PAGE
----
L L Creasy

The sensation of color is an interpretation by the brain of the reaction of retina in the eye to different wavelengths of electromagnetic radiation. If received in certain proportions, several combinations of radiation with wavelengths between 400 and 800 nanometers produce a sensation of white; any imbalance in these proportions produces color. A leaf looks green because it absorbs red and violet, leaving most of the yellow, green, and blue radiation that together add up to green. Red objects absorb energy at the blue end, leaving the red end of the radiation spectrum. Humans only see radiation between 420 and 800 nanometers, while other animals see other ranges.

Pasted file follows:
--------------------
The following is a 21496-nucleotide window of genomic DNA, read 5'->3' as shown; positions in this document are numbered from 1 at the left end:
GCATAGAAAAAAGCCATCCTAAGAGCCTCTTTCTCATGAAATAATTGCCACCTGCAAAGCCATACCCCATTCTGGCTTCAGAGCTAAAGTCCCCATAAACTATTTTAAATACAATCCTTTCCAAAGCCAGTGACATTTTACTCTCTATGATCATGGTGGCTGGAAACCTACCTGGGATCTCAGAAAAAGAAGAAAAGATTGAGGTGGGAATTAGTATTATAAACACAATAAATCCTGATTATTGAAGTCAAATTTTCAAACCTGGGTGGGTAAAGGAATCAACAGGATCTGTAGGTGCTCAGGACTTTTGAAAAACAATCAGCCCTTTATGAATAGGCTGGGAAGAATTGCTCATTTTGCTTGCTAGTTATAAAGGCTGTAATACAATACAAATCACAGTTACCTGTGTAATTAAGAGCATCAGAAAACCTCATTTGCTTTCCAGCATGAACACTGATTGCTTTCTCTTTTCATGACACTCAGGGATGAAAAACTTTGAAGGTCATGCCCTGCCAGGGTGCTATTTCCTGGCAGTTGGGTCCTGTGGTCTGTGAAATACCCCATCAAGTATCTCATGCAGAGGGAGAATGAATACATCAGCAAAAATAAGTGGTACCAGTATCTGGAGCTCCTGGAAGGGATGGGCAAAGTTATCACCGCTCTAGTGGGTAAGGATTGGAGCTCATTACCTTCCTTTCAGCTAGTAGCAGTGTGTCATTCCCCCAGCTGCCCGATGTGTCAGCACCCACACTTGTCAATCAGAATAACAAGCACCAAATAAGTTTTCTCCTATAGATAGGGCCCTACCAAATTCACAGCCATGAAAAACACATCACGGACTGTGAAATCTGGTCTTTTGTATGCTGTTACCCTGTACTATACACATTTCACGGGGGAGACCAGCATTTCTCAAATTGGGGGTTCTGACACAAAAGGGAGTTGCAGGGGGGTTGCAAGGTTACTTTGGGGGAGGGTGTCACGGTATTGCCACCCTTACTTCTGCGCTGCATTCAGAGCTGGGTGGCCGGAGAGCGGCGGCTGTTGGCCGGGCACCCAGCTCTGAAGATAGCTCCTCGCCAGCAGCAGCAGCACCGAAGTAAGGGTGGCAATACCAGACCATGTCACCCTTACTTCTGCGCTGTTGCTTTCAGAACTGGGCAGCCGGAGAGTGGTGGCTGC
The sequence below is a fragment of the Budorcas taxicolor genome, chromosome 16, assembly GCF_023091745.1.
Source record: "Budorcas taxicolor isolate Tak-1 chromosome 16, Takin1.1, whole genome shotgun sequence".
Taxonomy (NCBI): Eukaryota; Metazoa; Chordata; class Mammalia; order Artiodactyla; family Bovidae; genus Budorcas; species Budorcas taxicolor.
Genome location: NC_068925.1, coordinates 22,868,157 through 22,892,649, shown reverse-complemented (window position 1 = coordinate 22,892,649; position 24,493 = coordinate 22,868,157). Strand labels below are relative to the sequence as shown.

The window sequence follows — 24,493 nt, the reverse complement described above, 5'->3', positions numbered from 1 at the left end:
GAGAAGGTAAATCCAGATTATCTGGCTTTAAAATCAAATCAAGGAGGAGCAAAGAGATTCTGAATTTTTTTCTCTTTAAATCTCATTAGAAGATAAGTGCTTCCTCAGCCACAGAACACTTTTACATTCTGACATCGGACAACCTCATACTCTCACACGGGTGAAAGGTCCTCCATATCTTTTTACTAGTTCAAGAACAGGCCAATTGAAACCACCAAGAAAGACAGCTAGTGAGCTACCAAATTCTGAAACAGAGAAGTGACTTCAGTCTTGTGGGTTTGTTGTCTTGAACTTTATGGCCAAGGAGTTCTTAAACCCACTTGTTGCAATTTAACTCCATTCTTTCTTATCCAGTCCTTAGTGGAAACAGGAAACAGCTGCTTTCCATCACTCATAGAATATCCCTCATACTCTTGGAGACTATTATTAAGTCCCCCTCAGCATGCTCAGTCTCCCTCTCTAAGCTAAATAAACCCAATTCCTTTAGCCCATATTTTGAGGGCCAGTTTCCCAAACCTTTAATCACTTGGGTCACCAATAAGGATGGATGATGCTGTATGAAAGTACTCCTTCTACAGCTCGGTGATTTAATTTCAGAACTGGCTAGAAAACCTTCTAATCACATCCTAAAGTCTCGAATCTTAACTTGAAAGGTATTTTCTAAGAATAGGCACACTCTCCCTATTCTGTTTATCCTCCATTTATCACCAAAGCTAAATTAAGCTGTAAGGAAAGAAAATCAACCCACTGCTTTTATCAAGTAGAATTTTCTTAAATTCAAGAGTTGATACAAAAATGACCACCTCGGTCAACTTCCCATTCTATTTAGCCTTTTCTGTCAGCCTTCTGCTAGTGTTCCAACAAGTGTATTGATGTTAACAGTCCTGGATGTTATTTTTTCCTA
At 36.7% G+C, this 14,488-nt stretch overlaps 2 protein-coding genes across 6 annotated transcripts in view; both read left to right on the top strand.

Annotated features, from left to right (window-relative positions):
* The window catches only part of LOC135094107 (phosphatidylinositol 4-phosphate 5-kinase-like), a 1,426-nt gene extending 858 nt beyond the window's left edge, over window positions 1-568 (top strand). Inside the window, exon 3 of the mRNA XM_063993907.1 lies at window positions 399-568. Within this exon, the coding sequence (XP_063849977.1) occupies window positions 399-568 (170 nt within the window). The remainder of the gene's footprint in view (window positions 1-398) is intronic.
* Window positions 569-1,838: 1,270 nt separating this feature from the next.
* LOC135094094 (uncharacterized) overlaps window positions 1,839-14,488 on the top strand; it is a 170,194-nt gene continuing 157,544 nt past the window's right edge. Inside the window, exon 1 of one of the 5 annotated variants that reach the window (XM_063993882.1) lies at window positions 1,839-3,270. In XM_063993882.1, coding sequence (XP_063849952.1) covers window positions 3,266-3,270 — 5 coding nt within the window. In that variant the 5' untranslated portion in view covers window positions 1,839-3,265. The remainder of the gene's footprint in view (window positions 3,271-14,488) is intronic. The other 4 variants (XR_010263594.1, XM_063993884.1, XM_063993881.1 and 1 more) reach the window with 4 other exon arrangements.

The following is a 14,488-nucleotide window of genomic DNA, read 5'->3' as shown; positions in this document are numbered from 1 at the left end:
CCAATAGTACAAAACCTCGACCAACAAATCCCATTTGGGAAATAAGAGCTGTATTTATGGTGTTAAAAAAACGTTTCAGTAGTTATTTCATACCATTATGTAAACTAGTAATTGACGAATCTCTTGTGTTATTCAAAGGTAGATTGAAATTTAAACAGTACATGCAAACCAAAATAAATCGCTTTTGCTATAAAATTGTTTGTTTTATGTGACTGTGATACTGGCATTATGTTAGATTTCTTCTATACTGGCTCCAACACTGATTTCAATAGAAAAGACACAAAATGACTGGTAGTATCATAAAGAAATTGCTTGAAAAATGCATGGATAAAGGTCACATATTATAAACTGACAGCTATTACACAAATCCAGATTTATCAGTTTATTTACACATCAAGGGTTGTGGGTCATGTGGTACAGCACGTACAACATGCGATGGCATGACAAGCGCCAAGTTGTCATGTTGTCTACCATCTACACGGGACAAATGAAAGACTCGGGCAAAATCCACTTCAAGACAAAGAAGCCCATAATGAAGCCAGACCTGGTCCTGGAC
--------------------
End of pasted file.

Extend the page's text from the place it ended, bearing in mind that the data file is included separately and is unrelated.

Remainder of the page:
Fruit colors cover the full visible spectrum from blue to red. The green color of plants is due to chlorophyll, a pigment essential for conversion of light energy into stored energy. Not surprisingly, the base color of most fruit is green, due to chlorophyll. Although some fruit stay green, others change color during ripening, a process that enhances their attractiveness to humans and to birds. Fruit color changes attract birds and occur after the seeds are mature enough to develop into new plants, resulting in effective seed dispersion. Frequently, ripening involves changes in sugar concentration and flesh texture, which also make the fruit more attractive to birds. Seed-eating birds appear to prefer black and red fruit, and many native fruit are these colors.

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